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Get The Three Little Pigs Home

By Amanda Slaven
Level
Grades 1-3
Subjects
English Language Arts,
Mathematics
components
  • Programming
  • Design
Tools & Languages
Block-based,
Scratch

Key Coding Concepts

  • Events
  • Loops
  • Sequences

Terminology

Events

One thing causing another thing to happen i.e. ‘when clicked’ block

 

Loops

Running the same sequence multiple times i.e. repeat or forever blocks

 

Sequence

Identifying a series of steps for a task. Computers and Scratch read and perform commands in order from top to bottom

In this lesson, learners will use Scratch to get the three little pigs back to their appropriate homes, in the order that they were built in the story.

Prerequisites

Learners should have an understanding of how to code and move sprites in Scratch. We recommend Wildlife Soundscapes.

Materials

Hard copy or digital version of the 3 Little Pigs story

Introduction

Begin your lesson by reading/playing the “3 Little Pigs”.

Before reading, ask learners to predict what will happen in the story.

Ask: Which house is the most sturdy?

Discuss the sequence of events in the book and how the pigs built their homes.

Activity

Open the Scratch starter project on your computer.

Remind learners how to move a sprite, and demonstrate how to move the three little pigs to their houses (in the order that they were built).

Prior to learners going on their computers, have them write down what each pig will say when they get to their appropriate house. Depending on your group, you may want to write examples down on chart paper for them to copy.

Have learners go to scratch.mit.edu and log in.

Have them access the starter project. Either add it to your class studio in Scratch, or direct them to this link: bit.ly/3pigsgr2

Have learners “Remix” the starter project and rename it.

Ask learners to move the pigs to their appropriate homes in the order that they were built. Learners will use the following blocks (review these blocks, if necessary):

  • Events category --> 'When sprite is clicked'
  • Motion category --> 'Go to x(____) y(____)'

After the 3 pigs move to their houses, make them say something in a speech bubble:

  • Looks category --> 'Say (This is going to be my straw house!) for (2) secs'

Learner can replicate the sequence of events in the 3 Little Pigs story in their own animation
Learner is able to write a relevant sentence within the speech bubble as it relates to prior animation
Learner can independently create a media text that is connected to the story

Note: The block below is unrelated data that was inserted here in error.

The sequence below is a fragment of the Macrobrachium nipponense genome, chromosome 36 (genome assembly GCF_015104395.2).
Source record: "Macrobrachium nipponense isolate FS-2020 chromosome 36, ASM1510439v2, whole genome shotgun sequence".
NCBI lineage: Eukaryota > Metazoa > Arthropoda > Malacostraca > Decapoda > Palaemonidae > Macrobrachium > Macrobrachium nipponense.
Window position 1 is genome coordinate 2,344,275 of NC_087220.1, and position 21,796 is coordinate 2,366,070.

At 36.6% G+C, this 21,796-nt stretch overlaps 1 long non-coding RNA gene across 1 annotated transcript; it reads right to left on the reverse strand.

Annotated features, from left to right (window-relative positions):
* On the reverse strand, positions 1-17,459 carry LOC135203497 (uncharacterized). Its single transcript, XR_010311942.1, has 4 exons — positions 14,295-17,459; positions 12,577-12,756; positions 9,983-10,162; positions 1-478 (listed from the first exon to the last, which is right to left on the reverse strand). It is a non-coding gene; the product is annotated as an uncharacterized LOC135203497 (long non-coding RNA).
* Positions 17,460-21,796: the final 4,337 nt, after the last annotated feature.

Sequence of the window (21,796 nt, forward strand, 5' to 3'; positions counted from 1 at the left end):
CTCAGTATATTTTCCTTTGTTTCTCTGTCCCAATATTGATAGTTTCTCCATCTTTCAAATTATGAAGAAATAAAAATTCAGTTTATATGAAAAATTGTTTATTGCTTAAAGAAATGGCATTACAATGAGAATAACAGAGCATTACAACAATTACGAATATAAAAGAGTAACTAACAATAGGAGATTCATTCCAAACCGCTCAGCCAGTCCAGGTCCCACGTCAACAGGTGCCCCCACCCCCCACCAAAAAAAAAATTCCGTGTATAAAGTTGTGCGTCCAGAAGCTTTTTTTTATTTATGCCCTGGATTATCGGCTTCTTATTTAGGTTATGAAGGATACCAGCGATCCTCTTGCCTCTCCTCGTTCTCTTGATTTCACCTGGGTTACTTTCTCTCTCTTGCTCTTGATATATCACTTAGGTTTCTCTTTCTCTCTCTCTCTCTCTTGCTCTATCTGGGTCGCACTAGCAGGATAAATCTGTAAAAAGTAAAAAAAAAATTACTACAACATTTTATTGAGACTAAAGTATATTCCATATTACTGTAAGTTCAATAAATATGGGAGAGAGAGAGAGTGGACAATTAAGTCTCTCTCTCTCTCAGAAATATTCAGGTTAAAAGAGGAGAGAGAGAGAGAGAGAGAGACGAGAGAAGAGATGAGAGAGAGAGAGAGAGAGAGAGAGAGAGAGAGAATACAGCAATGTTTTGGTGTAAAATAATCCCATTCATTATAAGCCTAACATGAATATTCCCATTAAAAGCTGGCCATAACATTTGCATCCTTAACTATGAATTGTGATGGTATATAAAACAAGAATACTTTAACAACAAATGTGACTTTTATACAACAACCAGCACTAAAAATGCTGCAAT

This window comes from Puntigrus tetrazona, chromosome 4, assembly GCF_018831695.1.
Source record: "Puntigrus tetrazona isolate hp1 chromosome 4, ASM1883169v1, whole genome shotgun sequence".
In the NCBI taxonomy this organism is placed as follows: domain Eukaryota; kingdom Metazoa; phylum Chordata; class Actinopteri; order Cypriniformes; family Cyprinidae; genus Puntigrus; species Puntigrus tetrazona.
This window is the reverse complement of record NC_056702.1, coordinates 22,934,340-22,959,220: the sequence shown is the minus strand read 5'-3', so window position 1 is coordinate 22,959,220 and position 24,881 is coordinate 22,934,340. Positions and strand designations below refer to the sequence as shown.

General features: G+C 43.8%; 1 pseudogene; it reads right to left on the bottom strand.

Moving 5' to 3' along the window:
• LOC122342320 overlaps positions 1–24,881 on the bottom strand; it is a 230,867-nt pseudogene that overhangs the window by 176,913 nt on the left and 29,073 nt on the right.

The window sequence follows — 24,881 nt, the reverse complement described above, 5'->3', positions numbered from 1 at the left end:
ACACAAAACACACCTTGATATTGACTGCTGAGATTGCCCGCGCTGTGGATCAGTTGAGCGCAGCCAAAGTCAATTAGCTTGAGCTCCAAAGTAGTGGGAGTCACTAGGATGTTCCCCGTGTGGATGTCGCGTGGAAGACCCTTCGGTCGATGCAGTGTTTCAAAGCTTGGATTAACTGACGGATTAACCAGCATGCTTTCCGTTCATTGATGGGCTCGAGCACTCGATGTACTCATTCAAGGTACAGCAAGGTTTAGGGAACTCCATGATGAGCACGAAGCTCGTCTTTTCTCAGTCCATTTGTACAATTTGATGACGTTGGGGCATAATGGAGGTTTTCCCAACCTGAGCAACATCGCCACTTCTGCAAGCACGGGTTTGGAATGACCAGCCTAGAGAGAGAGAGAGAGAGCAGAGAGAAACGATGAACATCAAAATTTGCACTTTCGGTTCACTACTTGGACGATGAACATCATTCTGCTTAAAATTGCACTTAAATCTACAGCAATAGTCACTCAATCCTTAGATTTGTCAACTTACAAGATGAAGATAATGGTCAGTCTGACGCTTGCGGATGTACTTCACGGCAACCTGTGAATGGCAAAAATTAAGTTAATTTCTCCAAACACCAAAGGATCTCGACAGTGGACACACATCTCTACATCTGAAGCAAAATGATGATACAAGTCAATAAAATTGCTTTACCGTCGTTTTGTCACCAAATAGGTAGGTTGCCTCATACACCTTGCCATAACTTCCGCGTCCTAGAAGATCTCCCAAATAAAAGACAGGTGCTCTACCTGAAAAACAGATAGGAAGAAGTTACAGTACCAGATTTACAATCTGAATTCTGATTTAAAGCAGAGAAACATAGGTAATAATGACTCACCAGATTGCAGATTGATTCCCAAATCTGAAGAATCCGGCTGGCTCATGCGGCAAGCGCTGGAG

Learner can share their animation, as well as any challenges they may have faced

Programming

  • Code the Big Bad Wolf to go to each house looking for the pigs.
  • Move the pigs from one house to the other before the Big Bad Wolf moves in.
  • Include dialogue for the Big Bad Wolf as he goes to each house.
  • Have learners describe the movement of each pig, and then share their code solution with a peer.

Language/Writing/Design

Explain to learners that a Fractured Fairy Tale is when you change the story components of a familiar Fairy Tale to add a fun twist. Example: The Three Little Aliens and the Big Bad Robot. Have learners write their own twist to the Three Little Pigs story by changing the characters. Have learners share what aspects would make a visually appealing character. Then have learners draw and create new Sprites in Scratch paint. Finally, have learners create new dialogue and code the new story in Scratch.

Science

Learners can research different types of shapes and building materials on the internet using the Kiddle Search Engine. Then learners can build a stable structure using only paper and tape. Structures can be tested by using books or a blow dryer to demonstrate live load or sheer force.

Modifications

Code the first pig together as a whole class and then have them code the other two independently.

Code in pairs (pair programming!)

Fairy Tales - The 3 Little Pigs Story (KiddoStories)
https://www.youtube.com/watch?v=CtP83CWOMwc

The Three Little Aliens and the Big Bad Robot (AHEV Library)
https://www.youtube.com/watch?v=5-FJVYaxuRg&feature=youtu.be

Structural Engineering Facts for Kids (Kiddle Search Engine)
https://kids.kiddle.co/Structural_engineering

Teach lessons that are tied to your existing curriculum! https://bit.ly/CLClessons

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    The K-12 Computer Science Framework

    Although learning how to build digital projects is a key part of Computer Science education, students should also learn a wider set of skills and competencies that will help them to harness the power of digital technologies as both creators and consumers. A comprehensive approach to K-12 Computer Science education includes learning about the following five focus areas:

    View Framework ➝

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    By the end of high school, students should be able to create a simple computer program.

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    By the end of high school, students should understand and be able to use the tools and devices commonly used to build digital projects.

    Data

    By the end of high school, students should be able to explain how we use computers to create, store, organize, and analyze data.

    Technology and Society

    By the end of high school, students should be able to explore the ways in which technology and society have mutually shaped each other.

    Design

    By the end of high school, students should be able to apply design principles to the digital projects they create.